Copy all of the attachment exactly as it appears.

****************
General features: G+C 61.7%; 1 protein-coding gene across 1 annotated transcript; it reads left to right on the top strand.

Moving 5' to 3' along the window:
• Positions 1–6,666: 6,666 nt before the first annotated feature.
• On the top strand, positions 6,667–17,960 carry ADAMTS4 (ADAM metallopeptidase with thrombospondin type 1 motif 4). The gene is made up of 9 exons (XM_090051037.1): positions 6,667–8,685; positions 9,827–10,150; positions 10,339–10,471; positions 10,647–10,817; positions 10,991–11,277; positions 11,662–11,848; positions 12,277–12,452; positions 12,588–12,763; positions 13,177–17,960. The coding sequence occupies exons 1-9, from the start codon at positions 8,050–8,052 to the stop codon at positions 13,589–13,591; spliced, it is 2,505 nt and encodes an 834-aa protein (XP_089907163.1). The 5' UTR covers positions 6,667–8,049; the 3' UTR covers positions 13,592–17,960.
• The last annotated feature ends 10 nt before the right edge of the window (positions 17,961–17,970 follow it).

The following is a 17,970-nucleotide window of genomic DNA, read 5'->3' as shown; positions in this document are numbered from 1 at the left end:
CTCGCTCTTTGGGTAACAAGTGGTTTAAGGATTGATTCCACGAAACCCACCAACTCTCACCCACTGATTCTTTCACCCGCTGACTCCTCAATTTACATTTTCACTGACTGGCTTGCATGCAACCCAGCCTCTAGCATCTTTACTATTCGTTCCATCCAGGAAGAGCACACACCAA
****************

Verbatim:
General features: G+C 61.7%; 1 protein-coding gene across 1 annotated transcript; it reads left to right on the top strand.

Moving 5' to 3' along the window:
• Positions 1–6,666: 6,666 nt before the first annotated feature.
• On the top strand, positions 6,667–17,960 carry ADAMTS4 (ADAM metallopeptidase with thrombospondin type 1 motif 4). The gene is made up of 9 exons (XM_090051037.1): positions 6,667–8,685; positions 9,827–10,150; positions 10,339–10,471; positions 10,647–10,817; positions 10,991–11,277; positions 11,662–11,848; positions 12,277–12,452; positions 12,588–12,763; positions 13,177–17,960. The coding sequence occupies exons 1-9, from the start codon at positions 8,050–8,052 to the stop codon at positions 13,589–13,591; spliced, it is 2,505 nt and encodes an 834-aa protein (XP_089907163.1). The 5' UTR covers positions 6,667–8,049; the 3' UTR covers positions 13,592–17,960.
• The last annotated feature ends 10 nt before the right edge of the window (positions 17,961–17,970 follow it).

The following is a 17,970-nucleotide window of genomic DNA, read 5'->3' as shown; positions in this document are numbered from 1 at the left end:
CTCGCTCTTTGGGTAACAAGTGGTTTAAGGATTGATTCCACGAAACCCACCAACTCTCACCCACTGATTCTTTCACCCGCTGACTCCTCAATTTACATTTTCACTGACTGGCTTGCATGCAACCCAGCCTCTAGCATCTTTACTATTCGTTCCATCCAGGAAGAGCACACACCAA